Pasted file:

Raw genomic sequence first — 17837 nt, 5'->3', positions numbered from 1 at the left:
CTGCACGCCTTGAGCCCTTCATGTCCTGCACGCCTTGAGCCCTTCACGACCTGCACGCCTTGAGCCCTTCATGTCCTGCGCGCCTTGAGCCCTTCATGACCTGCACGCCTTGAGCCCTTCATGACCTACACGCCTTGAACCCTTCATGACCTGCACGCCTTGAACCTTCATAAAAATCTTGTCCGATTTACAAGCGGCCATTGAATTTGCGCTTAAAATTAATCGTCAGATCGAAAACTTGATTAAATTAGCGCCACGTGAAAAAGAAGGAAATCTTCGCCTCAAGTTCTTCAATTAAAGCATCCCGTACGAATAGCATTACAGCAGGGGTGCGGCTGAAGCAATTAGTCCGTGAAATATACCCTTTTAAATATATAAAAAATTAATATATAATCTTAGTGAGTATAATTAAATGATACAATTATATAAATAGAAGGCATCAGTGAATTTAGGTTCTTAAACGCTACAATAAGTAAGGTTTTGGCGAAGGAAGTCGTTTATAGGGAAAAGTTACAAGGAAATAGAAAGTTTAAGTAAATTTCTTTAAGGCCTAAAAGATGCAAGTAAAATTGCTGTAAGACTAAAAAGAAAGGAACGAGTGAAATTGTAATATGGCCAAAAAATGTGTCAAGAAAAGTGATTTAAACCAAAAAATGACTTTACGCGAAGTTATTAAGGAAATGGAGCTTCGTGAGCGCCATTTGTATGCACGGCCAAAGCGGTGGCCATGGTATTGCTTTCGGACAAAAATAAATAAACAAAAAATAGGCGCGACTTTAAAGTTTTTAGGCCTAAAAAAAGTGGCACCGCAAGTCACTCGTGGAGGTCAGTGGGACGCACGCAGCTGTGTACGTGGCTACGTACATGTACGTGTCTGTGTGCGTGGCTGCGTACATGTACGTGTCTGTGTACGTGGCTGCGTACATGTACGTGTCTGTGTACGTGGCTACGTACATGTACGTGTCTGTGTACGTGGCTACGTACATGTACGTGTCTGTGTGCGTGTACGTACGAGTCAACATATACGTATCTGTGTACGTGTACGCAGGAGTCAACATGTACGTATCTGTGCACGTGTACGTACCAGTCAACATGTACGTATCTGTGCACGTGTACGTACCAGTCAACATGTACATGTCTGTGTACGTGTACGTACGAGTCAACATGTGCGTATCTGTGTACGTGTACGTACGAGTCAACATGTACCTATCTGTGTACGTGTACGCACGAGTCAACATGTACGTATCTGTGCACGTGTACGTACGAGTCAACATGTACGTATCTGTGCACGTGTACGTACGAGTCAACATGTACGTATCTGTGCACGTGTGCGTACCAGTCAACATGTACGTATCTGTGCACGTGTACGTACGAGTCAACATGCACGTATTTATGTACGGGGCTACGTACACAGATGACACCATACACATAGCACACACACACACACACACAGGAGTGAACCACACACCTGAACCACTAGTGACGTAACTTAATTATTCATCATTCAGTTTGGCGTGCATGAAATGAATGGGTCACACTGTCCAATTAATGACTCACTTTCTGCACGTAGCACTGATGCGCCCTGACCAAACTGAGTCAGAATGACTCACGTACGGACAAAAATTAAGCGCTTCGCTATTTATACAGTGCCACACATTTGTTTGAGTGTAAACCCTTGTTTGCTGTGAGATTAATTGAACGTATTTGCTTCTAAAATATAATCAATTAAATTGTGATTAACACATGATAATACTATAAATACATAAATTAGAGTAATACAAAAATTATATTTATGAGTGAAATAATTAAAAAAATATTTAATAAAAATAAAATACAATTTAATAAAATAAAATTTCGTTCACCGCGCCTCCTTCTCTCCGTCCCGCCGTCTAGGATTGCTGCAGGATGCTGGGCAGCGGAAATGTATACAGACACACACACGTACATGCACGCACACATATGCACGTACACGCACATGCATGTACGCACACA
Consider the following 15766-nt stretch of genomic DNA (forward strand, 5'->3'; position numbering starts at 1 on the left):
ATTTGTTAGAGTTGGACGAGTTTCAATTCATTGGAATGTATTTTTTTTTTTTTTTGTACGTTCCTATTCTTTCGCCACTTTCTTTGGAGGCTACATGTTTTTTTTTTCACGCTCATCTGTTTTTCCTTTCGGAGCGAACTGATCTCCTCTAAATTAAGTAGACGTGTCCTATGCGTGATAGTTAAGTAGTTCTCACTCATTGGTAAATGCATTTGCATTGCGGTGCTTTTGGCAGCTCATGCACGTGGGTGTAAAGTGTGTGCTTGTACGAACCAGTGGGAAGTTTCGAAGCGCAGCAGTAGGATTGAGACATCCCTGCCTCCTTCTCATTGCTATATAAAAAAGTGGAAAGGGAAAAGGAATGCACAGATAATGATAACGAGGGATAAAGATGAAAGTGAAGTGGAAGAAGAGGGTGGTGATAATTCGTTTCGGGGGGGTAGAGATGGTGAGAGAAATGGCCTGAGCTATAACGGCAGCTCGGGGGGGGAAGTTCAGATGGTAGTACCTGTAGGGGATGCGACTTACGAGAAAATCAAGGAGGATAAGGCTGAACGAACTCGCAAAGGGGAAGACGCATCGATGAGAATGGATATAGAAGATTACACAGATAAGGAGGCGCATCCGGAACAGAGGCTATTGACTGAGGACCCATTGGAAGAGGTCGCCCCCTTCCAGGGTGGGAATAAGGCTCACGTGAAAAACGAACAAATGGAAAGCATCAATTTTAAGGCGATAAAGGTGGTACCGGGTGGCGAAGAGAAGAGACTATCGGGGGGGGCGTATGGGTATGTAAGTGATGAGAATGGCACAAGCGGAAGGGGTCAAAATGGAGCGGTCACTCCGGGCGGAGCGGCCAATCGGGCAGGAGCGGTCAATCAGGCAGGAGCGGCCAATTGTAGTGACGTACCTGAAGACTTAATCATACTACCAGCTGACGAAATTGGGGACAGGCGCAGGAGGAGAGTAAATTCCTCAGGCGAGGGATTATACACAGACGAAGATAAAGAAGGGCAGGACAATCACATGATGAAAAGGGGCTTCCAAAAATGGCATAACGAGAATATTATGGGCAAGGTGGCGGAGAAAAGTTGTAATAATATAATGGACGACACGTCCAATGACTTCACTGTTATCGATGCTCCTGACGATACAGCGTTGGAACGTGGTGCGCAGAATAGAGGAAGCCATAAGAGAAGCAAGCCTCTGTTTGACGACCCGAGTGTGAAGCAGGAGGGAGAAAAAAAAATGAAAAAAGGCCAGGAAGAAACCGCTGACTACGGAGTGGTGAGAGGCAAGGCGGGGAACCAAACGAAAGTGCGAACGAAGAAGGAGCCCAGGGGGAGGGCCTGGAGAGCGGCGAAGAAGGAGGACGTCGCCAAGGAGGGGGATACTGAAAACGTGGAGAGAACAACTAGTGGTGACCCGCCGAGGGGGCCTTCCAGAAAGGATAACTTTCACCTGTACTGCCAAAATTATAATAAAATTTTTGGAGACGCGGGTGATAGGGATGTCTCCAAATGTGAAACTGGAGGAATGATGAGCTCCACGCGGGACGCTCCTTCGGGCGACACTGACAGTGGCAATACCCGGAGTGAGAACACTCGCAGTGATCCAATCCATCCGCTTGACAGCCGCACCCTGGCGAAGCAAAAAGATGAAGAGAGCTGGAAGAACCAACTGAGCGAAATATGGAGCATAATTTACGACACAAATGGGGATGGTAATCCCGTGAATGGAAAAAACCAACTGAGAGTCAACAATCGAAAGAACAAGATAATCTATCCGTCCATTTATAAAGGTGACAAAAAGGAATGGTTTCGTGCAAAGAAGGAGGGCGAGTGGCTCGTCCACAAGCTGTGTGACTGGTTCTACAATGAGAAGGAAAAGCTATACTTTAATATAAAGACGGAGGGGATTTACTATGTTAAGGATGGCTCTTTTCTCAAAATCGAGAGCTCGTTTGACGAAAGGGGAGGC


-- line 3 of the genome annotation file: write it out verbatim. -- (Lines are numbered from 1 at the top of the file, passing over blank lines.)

Consider the following 15766-nt stretch of genomic DNA (forward strand, 5'->3'; position numbering starts at 1 on the left):